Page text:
SHOW REVIEW

Bewildering Sting hits most of his marks...

Sting is rather like your favourite breath mint. Or is that a candy mint? Sting is a pop star and a serious artiste; he's a silly dancer and a politically inspired songwriter; he's a stylistic synthesist and a believer in the power of a simple refrain. Want more? He's a stark-raving heavy metal freak and a cocktail jazz singer; he's Everyman and an Intellectual. He's even Johnny Cash: Sting was the man-in-white during the first set and the man-in-black during the second... symbolising man's duelling nature or just a sartorial change of mind?

Last night, Sting brought his roadshow - two sets totalling 130 minutes - to a soldout crowd at Great Woods. He was accompanied by his nearly all-black septet, and they played, for the most part, a heady, cross-cultural stew of jazz-oriented pop. They brilliantly reworked the old Police songs 'Bring On the Night' and 'When the World Is Running Down' at the close of the first set; they - especially saxophonist Branford Marsalis - played with magnificent poise and discipline. Stunning arrangements. But then, Sting tried to make this audience compete with other audiences for singalong volume - there is no more dopey trick - and there were moments, especially during the second, more melancholic, set, when it all sunk into a low-key, self-indulgent bog. The march into the bog was proudly led by the ultra-sensitive, semi-longhaired Sting. Hey, it's hard to avoid: Sting invites this love/hate - as George Bush might put it - thing.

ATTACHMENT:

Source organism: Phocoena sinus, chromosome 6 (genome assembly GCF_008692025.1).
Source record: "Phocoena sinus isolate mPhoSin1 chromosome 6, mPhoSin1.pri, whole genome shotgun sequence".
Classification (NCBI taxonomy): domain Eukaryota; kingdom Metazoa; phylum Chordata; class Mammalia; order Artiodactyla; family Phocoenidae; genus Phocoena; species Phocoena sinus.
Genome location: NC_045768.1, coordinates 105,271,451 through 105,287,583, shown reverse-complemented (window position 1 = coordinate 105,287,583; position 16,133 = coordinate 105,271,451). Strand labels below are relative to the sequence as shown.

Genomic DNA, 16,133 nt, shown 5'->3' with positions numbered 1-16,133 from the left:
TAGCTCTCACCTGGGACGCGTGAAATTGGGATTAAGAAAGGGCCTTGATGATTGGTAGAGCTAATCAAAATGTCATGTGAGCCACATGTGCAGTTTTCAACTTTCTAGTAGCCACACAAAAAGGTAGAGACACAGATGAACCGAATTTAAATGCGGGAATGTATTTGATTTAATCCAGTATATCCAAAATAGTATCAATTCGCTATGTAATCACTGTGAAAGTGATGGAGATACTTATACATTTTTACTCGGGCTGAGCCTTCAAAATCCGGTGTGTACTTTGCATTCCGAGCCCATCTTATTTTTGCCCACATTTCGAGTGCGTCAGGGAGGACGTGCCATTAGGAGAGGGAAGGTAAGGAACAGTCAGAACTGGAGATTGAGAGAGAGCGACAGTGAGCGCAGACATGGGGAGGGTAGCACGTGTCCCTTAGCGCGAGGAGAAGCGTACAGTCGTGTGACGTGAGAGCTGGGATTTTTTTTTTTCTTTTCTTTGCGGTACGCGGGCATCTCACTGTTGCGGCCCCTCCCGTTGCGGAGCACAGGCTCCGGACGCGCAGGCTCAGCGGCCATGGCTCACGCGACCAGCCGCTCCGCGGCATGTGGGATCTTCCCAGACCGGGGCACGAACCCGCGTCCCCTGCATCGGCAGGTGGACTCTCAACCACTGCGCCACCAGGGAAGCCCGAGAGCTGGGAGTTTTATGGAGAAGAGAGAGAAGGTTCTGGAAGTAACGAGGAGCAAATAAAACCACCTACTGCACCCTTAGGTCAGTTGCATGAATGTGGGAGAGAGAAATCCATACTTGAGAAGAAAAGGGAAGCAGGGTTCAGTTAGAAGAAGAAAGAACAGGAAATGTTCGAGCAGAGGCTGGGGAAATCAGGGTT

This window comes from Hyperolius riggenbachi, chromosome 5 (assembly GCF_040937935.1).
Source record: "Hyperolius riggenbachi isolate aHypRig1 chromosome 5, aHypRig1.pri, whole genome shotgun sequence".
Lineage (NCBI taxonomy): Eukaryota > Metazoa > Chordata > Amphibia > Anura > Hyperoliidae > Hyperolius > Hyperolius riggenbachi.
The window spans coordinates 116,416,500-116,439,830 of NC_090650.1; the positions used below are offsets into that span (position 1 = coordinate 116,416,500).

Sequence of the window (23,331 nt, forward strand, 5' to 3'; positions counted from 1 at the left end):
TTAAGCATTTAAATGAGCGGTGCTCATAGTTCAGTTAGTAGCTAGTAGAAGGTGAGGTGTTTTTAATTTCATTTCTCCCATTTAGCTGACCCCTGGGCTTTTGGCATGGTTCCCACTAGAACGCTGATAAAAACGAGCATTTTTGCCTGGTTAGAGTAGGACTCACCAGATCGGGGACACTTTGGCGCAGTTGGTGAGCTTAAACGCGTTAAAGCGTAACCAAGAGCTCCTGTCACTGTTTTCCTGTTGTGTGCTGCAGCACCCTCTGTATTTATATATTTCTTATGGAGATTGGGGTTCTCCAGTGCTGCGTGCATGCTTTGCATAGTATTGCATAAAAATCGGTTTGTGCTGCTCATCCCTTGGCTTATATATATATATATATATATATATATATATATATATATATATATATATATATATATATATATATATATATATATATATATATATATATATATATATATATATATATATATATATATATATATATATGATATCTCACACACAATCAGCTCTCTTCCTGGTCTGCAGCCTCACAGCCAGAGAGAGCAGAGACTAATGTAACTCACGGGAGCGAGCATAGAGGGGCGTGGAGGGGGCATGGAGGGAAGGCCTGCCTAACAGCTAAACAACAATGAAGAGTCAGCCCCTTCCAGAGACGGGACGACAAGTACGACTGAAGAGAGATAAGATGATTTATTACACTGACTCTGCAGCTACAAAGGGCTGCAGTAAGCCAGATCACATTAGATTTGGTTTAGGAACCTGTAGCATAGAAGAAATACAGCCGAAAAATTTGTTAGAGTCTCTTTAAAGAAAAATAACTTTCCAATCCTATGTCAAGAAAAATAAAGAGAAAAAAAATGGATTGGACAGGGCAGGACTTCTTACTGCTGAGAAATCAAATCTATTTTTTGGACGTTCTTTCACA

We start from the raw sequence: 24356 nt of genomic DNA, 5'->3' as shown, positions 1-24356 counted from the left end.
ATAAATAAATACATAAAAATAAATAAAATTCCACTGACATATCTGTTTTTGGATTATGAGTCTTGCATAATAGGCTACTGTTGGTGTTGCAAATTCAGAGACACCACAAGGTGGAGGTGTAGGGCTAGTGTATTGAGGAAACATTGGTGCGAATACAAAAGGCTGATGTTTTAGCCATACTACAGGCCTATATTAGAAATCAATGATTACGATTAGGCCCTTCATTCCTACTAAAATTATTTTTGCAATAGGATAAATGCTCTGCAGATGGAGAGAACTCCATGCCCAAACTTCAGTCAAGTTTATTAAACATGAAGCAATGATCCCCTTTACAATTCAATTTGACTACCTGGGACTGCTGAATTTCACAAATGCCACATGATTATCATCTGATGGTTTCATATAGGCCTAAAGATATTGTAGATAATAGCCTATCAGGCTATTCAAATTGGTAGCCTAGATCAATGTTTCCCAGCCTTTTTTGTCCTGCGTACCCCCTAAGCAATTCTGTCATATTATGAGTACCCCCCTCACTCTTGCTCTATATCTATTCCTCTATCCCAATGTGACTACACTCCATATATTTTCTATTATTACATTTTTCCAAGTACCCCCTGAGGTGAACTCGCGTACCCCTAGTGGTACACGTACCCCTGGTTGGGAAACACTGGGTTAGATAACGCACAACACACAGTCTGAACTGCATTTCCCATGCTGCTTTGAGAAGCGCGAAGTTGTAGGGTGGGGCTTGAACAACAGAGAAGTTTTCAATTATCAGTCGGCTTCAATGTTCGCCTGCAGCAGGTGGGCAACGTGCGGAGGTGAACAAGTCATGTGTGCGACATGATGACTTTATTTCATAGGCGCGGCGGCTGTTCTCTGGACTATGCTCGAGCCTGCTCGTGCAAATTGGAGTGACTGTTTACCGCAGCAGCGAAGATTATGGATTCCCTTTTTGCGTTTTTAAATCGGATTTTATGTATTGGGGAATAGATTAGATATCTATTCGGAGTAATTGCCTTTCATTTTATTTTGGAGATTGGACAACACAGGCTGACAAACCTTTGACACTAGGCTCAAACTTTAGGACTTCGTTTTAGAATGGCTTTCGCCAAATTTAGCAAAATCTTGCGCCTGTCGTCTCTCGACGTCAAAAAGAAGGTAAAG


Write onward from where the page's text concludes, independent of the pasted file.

And it's no surprise, really: When Sting shows up, critics clash: Genius or fraud? (Just to keep you up to date, Musician magazine has voted for the former and Village Voice for the latter.) It's worth noting that this sort of controversy has dogged Sting from the start; remember, the bottle-blond Policemen were not exactly the darlings of the punk rock set. The idea was floated early on that these elder gentlemen - including an ex-schoolteacher/ jazzbo (Sting) and an ex-member of progressive rockers Curved Air - were not exactly the genuine, angry young article. And, now, two albums into his solo career Sting, for all his smarts and for all his love of music, still seems a little suspect. Part of that is because of a certain smugness, something Sting has a much harder time shedding as a rocker than he does as an actor - in fact, he's earned admirable praise in his secondary career.

But that's (almost) enough carping. Second set doldrums aside, Sting hit most of his marks - from the easy, nostalgic swing of 'Englishman in New York', to the poignancy of 'They Dance Alone' and 'Sister Moon' to the hell-bent-for-glory wail of Jimi Hendrix's 'Little Wing'.

He sang for Nelson Mandela and he railed at the Republicans (''What was missing from their convention was the I-word - intelligence. What a bunch of weirdos'').

He sang a lot about love, dipped into blues, avoided Police-like reggae, and closed with an interminably long 'Don't Stand So Close To Me' - in which the black jacket came off; yes, folks he's a sex symbol too! - and a puzzling final encore of Squeeze's 'Tempted'.

Bet he does the same tonight.

(c) The Boston Globe by Jim Sullivan

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